Ten Reasons Why Ten Best Picture Nominations Is a Good Thing

By
Photo: Getty Images

AMPAS prez Sid Ganis shocked the world today with the explosive announcement that March's Oscars will make room for ten Best Picture nominees instead of the usual five. Sure, this will make writing our Oscar Futures column much more difficult, but there are a few silver linings. After the jump, ten reasons why this is good news.

1. The Academy has become increasingly snobby about its membership these past few years, so unless they drastically alter their admissions policy too, there's still practically no chance of something like Paul Blart or G.I. Joe winning Best Picture. By default, nominations will be a little more populist, but there's probably no real danger of big-studio crap overwhelming the small stuff. If this had come last year, The Dark Knight would've sneaked in there — fine with us.

2. One or two slots reserved for crowd-pleasing hits will boost ratings, which puts a spotlight on movies the popcorn-eating masses would've otherwise ignored. Would any Dark Knight fans tuning in last year have Netflixed the movies competing for Best Foreign Film? Probably not — but maybe!

6. A bigger field means fewer sure bets. We knew weeks in advance last year that Slumdog would probably win Best Picture, just like we knew No Country for Old Men would the year prior. Maybe this year there will be a surprise in that envelope.

4. This may spell doom for the yearly tradition of one film being crowned the Little Movie That Could (à la Slumdog Millionaire, Juno, and Little Miss Sunshine) — now practically any little movie could! — but did Slumdog or Juno really need $140 million anyway? Spread the wealth, guys!

1. The Academy has become increasingly snobby about its membership these past few years, so unless they drastically alter their admissions policy too, there's still practically no chance of something like Paul Blart or G.I. Joe winning Best Picture. By default, nominations will be a little more populist, but there's probably no real danger of big-studio crap overwhelming the small stuff. If this had come last year, The Dark Knight would've sneaked in there — fine with us.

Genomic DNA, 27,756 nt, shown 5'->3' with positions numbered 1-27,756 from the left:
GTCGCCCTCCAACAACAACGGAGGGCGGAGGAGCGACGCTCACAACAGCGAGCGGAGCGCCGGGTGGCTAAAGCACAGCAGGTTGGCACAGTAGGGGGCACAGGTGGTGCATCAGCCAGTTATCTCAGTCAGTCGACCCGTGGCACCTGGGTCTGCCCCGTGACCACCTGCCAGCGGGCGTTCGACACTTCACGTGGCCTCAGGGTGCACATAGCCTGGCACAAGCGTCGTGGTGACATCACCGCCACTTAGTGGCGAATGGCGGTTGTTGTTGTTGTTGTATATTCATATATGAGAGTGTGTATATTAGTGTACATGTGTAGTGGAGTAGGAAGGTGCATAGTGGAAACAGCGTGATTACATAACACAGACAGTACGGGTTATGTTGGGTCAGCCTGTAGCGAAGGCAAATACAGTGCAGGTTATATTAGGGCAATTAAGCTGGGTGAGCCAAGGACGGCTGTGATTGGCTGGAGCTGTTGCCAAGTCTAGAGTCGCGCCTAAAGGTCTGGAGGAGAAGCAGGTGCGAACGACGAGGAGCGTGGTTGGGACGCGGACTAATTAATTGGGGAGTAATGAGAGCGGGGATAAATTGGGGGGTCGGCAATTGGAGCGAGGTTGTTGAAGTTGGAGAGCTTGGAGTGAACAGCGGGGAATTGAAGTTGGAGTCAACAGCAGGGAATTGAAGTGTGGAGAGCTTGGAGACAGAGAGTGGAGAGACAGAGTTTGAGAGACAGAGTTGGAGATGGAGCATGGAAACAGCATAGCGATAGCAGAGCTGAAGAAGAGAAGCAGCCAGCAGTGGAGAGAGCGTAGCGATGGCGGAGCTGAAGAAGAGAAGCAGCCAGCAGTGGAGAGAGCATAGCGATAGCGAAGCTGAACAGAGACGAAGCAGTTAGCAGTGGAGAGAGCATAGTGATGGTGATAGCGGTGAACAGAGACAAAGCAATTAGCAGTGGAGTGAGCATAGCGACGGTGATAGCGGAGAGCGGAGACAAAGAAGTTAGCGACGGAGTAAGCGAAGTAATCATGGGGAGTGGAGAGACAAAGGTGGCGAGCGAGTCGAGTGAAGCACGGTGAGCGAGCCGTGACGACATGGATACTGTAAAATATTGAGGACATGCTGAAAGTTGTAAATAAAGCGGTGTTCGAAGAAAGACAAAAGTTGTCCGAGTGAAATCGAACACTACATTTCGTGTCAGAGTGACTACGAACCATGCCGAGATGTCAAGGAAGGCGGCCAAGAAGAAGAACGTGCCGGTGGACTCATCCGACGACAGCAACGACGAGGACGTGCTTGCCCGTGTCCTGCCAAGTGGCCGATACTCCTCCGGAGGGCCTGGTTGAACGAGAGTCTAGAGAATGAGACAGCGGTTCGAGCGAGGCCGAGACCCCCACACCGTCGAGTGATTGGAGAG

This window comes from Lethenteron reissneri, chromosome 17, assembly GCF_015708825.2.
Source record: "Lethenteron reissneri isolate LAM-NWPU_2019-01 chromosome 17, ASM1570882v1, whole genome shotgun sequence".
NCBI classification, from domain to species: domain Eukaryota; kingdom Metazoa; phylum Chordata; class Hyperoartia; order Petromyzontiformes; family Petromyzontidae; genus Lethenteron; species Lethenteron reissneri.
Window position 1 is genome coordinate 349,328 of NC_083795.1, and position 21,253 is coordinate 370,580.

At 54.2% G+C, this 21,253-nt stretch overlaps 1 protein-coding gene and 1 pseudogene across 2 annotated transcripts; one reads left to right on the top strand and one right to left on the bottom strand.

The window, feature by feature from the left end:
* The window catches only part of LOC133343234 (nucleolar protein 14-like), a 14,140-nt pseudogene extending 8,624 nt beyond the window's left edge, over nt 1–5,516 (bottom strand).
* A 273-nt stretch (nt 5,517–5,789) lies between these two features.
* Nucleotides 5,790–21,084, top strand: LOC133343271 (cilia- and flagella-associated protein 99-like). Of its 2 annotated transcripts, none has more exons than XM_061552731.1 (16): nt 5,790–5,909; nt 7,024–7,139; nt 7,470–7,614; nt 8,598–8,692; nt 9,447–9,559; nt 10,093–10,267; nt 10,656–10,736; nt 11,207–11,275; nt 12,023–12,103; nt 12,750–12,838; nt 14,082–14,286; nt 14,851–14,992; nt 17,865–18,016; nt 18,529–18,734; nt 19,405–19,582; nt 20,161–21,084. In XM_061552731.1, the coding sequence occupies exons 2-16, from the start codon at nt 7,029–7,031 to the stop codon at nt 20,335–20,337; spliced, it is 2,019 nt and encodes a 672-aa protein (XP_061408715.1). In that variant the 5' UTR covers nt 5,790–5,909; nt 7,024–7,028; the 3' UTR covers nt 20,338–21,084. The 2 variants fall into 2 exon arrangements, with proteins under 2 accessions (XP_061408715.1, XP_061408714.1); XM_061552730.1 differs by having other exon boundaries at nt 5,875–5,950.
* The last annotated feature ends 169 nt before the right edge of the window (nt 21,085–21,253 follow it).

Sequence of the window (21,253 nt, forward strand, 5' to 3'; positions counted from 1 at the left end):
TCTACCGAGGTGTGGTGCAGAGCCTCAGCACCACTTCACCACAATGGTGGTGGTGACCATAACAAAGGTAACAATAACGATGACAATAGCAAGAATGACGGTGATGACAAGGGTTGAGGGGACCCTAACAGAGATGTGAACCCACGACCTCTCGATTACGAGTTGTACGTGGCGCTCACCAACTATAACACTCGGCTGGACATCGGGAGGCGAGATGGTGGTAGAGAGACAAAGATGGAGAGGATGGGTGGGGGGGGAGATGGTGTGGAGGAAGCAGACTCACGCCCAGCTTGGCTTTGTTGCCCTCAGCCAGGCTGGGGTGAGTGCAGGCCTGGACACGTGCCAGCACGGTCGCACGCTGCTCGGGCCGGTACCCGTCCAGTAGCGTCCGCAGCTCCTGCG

6. A bigger field means fewer sure bets. We knew weeks in advance last year that Slumdog would probably win Best Picture, just like we knew No Country for Old Men would the year prior. Maybe this year there will be a surprise in that envelope.

7. Hey, comedy might finally get its due! With five extra slots, surely at least one funny movie will be nominated (Funny People, maybe?). And perhaps someday the studios will program a few non-depressing movies for the fall, instead of just broken-family dramas and Holocaust-y stuff. And this could push a few of our more serious thespians over to the light side — wouldn't it be great to see Daniel Day-Lewis and Viggo Mortensen loosen up in an Apatow bromance?

8. Hey, foreign movies and documentaries might also finally get their due! Not that this will help resolve any of the wacky barriers to nods in their own categories, but both genres now, technically, have a better shot at Best Picture.

9. With ten slots, the Academy pretty much has to start nominating Pixar movies, even though they're animated and will someday make actors obsolete. We're just sad this change didn't come soon enough to help Wall-E.

10. Most important of all! Five more nominated movies means Hugh Jackman's opening musical number at next year's Oscars will be twice as long as last year's. Remember how great this was?